I have always been confused about the use of above and up. Lets say I in grocery store and I am supposed to describe the position of X in a high rack.

Should I say "It is 3 shelves up and in the back/front (of that shelf)." or "It is 5 shelves above and in the front."?

Can anyone please explain to me which is correct and why?

2 Answers 2


I think you could say

It is 3 rows up and in the back/front.

although there should be some reference as to up from where, unless you are looking at that row. You could say

It is 3 rows up from the middle shelf, and in the back/front.

In the case of

It is 5 rows above and in the front.

you have to specify above what. In this case you would not use above by itself. You could say

It is 5 rows above the vanilla ice cream and in the front.

Also, in a grocery store, it is more likely to say shelves rather than rows.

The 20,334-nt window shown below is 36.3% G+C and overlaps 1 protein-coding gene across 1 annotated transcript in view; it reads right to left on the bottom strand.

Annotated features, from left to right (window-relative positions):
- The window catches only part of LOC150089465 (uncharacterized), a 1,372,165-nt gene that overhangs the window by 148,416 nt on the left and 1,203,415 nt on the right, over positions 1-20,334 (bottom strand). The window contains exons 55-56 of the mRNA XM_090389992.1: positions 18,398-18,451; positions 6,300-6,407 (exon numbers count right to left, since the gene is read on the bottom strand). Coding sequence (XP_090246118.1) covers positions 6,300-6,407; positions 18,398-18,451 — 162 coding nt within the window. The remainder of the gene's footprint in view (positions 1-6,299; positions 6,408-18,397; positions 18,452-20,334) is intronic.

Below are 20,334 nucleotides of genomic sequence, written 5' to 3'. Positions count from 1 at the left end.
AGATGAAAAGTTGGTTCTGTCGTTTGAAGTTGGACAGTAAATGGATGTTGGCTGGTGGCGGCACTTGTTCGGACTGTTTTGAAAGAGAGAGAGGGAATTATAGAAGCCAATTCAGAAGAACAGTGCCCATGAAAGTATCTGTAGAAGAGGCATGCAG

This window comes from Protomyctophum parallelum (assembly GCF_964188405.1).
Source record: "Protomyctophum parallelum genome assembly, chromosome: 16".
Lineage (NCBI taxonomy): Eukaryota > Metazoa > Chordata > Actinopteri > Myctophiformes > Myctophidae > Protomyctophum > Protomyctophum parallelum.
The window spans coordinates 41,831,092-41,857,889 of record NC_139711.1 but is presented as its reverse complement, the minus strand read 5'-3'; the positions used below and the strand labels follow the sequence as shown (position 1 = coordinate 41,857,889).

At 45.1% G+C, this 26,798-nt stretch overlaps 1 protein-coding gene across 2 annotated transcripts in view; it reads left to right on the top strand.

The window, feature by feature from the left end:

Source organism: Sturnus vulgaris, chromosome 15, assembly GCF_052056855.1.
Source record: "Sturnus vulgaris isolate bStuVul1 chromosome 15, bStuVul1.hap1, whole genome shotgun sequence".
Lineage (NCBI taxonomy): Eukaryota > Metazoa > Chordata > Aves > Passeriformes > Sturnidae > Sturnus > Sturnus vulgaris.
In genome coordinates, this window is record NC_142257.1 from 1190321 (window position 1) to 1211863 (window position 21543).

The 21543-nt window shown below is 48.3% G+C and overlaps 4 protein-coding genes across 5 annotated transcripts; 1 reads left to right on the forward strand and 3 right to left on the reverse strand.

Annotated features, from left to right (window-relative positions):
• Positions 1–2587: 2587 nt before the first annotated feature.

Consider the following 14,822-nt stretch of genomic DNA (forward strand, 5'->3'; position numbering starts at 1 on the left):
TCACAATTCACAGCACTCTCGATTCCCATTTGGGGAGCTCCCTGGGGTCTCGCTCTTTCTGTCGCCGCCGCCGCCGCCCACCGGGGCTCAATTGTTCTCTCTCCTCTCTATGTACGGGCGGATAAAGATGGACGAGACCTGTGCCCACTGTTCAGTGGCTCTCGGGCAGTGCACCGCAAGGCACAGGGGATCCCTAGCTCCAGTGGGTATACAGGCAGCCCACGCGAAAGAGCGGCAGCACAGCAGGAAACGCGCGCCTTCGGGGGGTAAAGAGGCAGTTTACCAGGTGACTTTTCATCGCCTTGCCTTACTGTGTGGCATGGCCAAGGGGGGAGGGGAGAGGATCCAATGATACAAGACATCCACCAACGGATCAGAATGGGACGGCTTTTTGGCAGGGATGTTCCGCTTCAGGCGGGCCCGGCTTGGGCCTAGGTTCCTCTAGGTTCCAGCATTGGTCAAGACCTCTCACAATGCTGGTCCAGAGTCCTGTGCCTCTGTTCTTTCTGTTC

The two could imply the same thing, but may not be used the way you have them in your examples. Up implies direction as in "up and down". So your first example implies that you go to the back/front of the store, then three rows up(side) and you will find the item you are looking for. The second one seems ungrammatical as is. You need something after above. It's five rows above the red line... Or something. You can use above all by itself in a different context for example:

Read the text above. Here the text is already mentioned and the user knows about it

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